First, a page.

LP Urges 'No' Vote on 27

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LP Urges 'No' Vote on 27

"Limited Government - Individual Liberty - Personal Responsibility"
FOR IMMEDIATE RELEASE: September Ê8th, 2002
CONTACT: Mike Seebeck, Public Information Director
PHONE: (719) 382-9529
EMAIL: mike@seebeck.us
WEB: www.lpcolorado.org


The Libertarian Party of Colorado announces its formal opposition to Amendment 27, Campaign Finance Reform.

This amendment to the State Constitution would add yet even more laws to the books, this time in order to regulate political Free Speech in a highly questionable if not unconstitutional manner. It is sponsored by Common Cause and The League of Women Voters. It calls for contribution limits on the amount of money that individuals, political parties, and political committees can donate to campaigns and other organizations; sets so-called voluntary spending limits; and in general will make an intolerable situation worse.

The amendment's proponents offer four reasons why voters should vote for this proposal. We give our rebuttal to each point below.

Argument: This proposal may reduce the impact of special interests on the political process and increase the influence of individual citizens.

Fact: FALSE. By limiting the amount a special interest can spend, these special interests will continue to splinter into smaller groups, with each of them covering the media with advertisements and attempting to curry favor with the politicians. The "individual citizens" -- that is, us -- will get lost in the shuffle even worse than we are now. We wonÕt see one or two factions airing ads on TV and radio; we'll see dozens. The special interest impact will only get worse, not better. We really donÕt want or need that inundation into our lives.

Argument: The increasing cost of financing campaigns may discourage people from running for public office, especially against opponents with large campaign funds.

Fact: FALSE. Libertarians, Greens, and every other political Party not labeled Democrat or Republican continue to have candidates run for office despite increased costs. What is truly discouraging is the level of money that professional politicians put out every election to effectively buy votes for an office that pays much less that the campaign investment. We ask, if these people spend up to five hundred times the job salary to get the job, why do we elect these people to handle the governments' budgets, and then why do we wonder when they canÕt balance them? The answer is that they have no concept of money! We can and should do better, and this amendment does nothing to address that problem.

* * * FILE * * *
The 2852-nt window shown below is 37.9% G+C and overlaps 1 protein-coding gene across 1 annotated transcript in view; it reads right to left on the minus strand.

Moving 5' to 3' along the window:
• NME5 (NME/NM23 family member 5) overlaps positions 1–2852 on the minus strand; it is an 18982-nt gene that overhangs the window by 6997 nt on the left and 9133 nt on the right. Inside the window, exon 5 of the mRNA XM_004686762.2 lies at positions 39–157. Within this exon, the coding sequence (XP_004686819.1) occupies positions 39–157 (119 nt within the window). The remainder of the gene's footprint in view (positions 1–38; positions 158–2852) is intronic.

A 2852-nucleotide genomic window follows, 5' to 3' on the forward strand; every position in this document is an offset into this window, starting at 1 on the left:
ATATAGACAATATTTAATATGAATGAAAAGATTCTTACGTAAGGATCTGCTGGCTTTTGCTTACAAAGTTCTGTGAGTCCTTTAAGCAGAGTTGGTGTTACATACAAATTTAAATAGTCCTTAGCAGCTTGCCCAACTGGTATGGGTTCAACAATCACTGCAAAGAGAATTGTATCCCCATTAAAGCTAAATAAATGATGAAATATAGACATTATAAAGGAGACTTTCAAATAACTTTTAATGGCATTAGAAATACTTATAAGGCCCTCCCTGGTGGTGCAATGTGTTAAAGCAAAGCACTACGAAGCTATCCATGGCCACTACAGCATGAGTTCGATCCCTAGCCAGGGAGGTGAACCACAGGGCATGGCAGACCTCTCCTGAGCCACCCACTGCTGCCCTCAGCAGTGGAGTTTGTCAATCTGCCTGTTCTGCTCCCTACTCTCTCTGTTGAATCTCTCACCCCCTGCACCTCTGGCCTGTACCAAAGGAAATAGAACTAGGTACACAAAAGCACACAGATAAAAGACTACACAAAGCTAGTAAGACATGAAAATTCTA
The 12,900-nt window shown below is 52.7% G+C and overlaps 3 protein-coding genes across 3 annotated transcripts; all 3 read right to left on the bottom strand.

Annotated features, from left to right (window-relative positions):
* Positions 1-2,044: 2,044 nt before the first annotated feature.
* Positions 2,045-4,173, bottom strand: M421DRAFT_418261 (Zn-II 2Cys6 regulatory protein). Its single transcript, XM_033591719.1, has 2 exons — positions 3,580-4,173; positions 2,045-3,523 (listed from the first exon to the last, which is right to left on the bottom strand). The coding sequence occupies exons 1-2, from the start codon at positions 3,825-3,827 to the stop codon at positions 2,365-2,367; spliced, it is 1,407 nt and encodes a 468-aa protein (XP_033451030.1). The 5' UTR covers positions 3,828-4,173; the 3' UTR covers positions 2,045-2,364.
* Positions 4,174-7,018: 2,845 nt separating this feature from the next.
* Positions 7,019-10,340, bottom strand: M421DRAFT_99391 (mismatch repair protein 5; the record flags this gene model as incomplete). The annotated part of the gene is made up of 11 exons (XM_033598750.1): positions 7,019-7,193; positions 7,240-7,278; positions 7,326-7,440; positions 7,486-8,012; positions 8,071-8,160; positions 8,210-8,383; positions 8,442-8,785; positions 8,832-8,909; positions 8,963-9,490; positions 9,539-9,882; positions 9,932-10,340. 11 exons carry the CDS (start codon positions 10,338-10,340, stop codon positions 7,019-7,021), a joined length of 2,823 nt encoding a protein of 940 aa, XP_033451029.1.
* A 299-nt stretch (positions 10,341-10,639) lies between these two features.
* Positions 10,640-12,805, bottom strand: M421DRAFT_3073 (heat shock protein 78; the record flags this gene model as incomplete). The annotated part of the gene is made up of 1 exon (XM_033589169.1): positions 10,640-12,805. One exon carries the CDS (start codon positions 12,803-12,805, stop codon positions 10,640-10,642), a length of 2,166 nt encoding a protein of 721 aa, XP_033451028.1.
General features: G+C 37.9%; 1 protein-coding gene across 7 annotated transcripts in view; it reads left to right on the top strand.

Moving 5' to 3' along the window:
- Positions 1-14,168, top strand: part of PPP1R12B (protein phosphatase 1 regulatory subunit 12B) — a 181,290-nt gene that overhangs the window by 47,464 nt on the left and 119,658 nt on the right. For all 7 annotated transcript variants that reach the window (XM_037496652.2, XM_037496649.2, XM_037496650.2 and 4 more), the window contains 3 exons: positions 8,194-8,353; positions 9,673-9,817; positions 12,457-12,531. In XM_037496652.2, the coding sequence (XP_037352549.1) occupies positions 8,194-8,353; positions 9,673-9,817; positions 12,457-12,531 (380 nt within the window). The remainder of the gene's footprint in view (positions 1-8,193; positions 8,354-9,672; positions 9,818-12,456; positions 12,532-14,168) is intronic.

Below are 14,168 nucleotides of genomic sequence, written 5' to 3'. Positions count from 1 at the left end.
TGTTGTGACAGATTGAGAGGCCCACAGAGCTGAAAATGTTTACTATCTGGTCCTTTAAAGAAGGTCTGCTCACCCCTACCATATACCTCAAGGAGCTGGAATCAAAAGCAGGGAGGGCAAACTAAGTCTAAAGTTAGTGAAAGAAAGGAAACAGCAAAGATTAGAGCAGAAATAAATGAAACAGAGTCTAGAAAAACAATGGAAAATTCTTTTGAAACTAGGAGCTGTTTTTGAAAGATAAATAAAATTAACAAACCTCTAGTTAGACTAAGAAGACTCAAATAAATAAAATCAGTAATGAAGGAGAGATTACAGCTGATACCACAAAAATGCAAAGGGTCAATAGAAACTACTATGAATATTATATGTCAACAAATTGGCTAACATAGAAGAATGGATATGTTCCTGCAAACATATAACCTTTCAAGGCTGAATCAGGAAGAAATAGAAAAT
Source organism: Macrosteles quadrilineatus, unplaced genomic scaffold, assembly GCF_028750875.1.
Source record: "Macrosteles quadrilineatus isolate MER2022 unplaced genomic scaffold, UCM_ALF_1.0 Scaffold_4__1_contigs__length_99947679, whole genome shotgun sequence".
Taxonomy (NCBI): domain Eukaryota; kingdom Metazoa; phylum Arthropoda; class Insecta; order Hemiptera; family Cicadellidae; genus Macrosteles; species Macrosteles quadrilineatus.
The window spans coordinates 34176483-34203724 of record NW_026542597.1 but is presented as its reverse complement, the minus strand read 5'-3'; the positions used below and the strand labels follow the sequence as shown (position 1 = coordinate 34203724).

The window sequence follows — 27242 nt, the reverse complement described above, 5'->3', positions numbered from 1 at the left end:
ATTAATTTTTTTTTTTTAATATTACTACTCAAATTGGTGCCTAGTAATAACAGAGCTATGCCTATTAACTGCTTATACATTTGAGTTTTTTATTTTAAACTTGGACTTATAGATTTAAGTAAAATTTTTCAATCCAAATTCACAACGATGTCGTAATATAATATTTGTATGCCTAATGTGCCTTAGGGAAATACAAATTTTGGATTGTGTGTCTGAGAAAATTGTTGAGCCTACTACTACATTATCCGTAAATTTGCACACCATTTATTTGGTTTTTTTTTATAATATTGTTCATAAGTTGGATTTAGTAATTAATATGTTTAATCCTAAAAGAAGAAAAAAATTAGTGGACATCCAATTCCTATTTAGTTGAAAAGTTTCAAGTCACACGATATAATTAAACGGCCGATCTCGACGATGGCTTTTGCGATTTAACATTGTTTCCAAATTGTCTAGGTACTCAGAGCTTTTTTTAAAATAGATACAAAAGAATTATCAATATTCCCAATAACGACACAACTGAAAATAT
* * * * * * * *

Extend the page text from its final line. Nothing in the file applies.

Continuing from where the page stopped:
Argument: Requiring greater disclosure of who pays for political advertising helps inform voters about who is spending money to influence elections.

Fact: TRUE, BUT it is not necessary to impose restrictions on said spending in order to require disclosure of how that spending is done. If this were the only measure of this amendment, we *might* be in favor of it, but as it comes with the poison pill of restricting Free Speech, we are definitely not.

Argument: Although corporations and labor unions cannot vote, spending by such entities influences the political process. Under this proposal, these organizations will have to raise money from employees, shareholders, and members who contribute to small donor and political committees rather than directly funding political activities.

Fact: partially true. It is not the organizations themselves that influence the political process, but the members of those organizations who influence the political process. Most of these organizations have PACs that they use to give money to candidates anyway; so requiring it at the state level is meaningless. Again, all this amendment will do is cause a proliferation of smaller PACs, flooding the campaign trail with even more money from special interests, leaving the individual citizen out in the cold.

We note that the definite problem with money in politics is that there is so much, but not on the business side. The problem of too much money lies instead on the government side. It is not the contributions that are corrupting the system, but the far larger pool of tax money that these politicians want to control. ÊIf we make dramatic cuts in what government spends, we make equally dramatic cuts in what people will spend to get control of it. We can do this by reducing the size and scope of government and the taxation required to fund it. Less money in government means less spending by Democrats and Republicans to get at it, and therefore less special interest influence.

Amendment 27 only addresses a symptom of the ills of large government. It does not address the causes of those ills, and in fact makes those ills worse. The Libertarian Party of Colorado strives for smaller government, not fixing the deficiencies that big government inflicts upon itself. We encourage the voters of Colorado to vote NO on Amendment 27.

The Colorado Freedom Report--www.FreeColorado.com